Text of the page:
Sunday I woke up late again. By time I finally got my act together, I decided I’d spend the rest of the day working, except a break to drive to Overland Park and get Outback to go for the first time since I was in Wichita in early March. A huge bone-in ribeye and two salads were a welcome change from buffalo wings and Taco Bell, as much as I love both places.

Columbia was fine. Couldn’t get my hotel problem from the LSU-Mizzou weekend straightened out, but I did enjoy my White Castle. Immensely. The brisket sliders were good. I also had my old go-to, the double beef slider with cheddar, quite a bit.

Yesterday was a bit hairy. I had my work for Russell County News done early, so I departed Columbia at 0900, needing to make it to Hays in time to pick up medicine. We did not have a picture of Renee Nichol, the young lady from Russell High who won the Class 3A girls state long jump championship last Saturday. Amy Hoss, who does a great job keeping things together, stayed in touch with me trying to find a photo.

I stopped for gas at Oak Grove and a quick grocery shopping excursion at Grain Valley, both in eastern Jackson County, over 20 miles from Kansas City. I didn’t find out Amy had found a photo until I had passed Abilene, which meant I had to haul my butt to Salina as quickly as possible and find a place to stop, plug in my computer, and get the changes done.

Good thing I needed to stop. I went from Grain Valley past Kansas City, Missouri; Kansas City, Kansas; Lawrence; Topeka; Junction City; and Abilene without stopping. I was fighting fatigue. Bad. I breathed a sigh of relief when I hit the Ohio Street exit in Salina.

The Taco Bell at the corner of Ohio and Iron did just fine. Found an outlet, got it done, and I was in Hays just after 1600.

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I stink at trivia these days. Really stink. I had a terrible game of SIX last night. Terrible. And the Thursday night TV trivia game showed just how uninformed I am.

I must be a complete weirdo. I knew nothing about Seinfeld and Cheers. I have never watched Game of Thrones. I have never watched an Avengers movie. I have never watched any of the reality shows my parents are hooked on. I won’t watch American Idol or other singing shows.

Frankly, I hated Seinfeld. Period. I hated seeing that douchebag in commercials. Whenever reruns air on TBS, I change the channel.

I never watched Friends. Never watched The Cosby Show, which is a good thing given the depraved nature of its star.

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The St. Louis Blues won a Stanley Cup Finals game last night. Carl Gunnarsson’s overtime goal gave the Blues a 3-2 win and knotted the series at one game apiece. The series now shifts to Missouri for game three Saturday and game four Monday. Boston will host game five a week from tonight.

The Blues were 0-13 in finals games, including a 4-2 loss Monday in the series opener. They were swept in 1968 and ’69 by the Canadiens and in ’70 by the Bruins.

Those finals appearances need to be denoted with a huge asterisk. When the Blues and five other expansion teams came into the NHL in 1967, league president Clarence Campbell prevailed upon the Board of Governors to keep the “Original Six” (Bruins, Canadiens, Red Wings, Rangers, Maple Leafs, Black Hawks) in one division, and put the new teams (Blues, Kings, North Stars, Penguins, Flyers, Seals) in the other, meaning one of the new teams was guaranteed a spot in the final.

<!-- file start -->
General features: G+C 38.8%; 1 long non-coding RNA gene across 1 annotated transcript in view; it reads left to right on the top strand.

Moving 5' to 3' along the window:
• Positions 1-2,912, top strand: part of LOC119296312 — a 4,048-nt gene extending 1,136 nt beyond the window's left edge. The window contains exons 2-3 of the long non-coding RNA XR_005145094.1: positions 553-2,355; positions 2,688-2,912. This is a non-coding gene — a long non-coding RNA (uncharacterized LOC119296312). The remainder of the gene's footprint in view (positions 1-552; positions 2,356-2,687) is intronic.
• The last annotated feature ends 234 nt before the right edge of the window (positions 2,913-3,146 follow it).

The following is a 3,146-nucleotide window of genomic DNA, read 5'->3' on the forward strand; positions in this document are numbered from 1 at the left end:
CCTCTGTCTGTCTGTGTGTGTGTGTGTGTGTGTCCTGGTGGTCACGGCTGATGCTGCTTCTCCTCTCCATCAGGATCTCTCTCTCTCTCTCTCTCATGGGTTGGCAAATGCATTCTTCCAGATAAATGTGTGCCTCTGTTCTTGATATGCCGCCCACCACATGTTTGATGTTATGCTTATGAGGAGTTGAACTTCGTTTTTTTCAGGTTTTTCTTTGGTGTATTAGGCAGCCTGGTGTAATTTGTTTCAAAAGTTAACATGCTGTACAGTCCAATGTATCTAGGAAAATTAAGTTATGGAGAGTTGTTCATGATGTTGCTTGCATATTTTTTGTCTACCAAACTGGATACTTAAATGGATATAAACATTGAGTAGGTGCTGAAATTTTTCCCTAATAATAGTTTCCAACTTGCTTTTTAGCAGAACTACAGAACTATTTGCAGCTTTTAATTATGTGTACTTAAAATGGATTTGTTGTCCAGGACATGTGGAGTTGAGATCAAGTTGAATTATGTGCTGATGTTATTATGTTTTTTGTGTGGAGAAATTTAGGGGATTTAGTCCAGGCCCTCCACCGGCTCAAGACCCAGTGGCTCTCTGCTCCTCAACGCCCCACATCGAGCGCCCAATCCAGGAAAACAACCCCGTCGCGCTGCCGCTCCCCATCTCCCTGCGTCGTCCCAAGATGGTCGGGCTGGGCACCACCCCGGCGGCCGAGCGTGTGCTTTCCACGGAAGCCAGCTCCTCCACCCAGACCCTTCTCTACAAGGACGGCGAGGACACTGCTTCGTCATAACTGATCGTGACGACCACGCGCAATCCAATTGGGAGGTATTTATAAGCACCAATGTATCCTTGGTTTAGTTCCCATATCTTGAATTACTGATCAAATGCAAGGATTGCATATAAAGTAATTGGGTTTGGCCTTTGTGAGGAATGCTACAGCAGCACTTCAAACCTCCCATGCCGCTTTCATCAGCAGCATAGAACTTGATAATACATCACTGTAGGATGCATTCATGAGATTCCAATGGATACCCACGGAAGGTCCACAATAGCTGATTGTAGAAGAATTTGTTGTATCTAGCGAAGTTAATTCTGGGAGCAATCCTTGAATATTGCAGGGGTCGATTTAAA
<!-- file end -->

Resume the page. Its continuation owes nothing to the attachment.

When St. Louis stunk it up in the finals for three consecutive years. Campbell finally got smart and at least put Chicago in the West and cross-bracketed the playoff semifinals, meaning an expansion team was not guaranteed a spot in the finals. The next three finals matched Original Six teams before the Flyers won back-to-back Cups in 1974 and ’75.

St. Louis’ win means the Maple Leafs now have gone the longest time without a win in the Stanley Cup finals, last prevailing when it clinched the 1967 championship in the sixth game at home vs. Montreal. The Panthers are now the only team to reach a final and never win a game, getting swept in 1996 by the Avalanche, who were in their first season in Denver after moving from Quebec City. Of course, that pissed me off more than anything. Denver should have a team, but did it have to be the Nordiques?

I’m happy for Larry that the Blues won. However, the Blues still playing reminds me of how bad I’ve screwed up with Lisa and just about everyone else I’ve known. Why do I bother? I have to muster all the courage I can to not cry and/or go off the deep end.

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The Bucks choked. They gagged. They blew it.

Milwaukee had a 2-0 lead in the NBA Eastern Conference finals, then proceeded to lose the next four to the friggin Raptors and that piece of fecal matter, Kawhi Leonard. The Bucks led by 15 late in the third quarter of game six, only to see Toronto go on a 26-3 run and put it away.

I don’t like the Warriors, but I hope they sweep the Raptors. One, because I can’t stand Kawhi; two, because I flat out DESPISE Drake, the Raptors’ most famous fan; and three, I am sick and tired of the NBA and I want it to be over.

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LSU is hosting an NCAA baseball regional starting tomorrow. As badly as I want to go back to Baton Rouge, I have no desire to go back right now when it’s so humid you can cut the air with a knife. It’s hot enough in Kansas without the excess humidity.

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The power sockets in my car stopped working today. Crap. Going to have to take it to James Motors in Hays Monday to get it worked on. I also need to get it washed because bugs keep doing suicide missions on my bumper and windshield. I need to drive down to Wichita, but that long drive without my iPod is not appetizing. SiriusXM will have to do.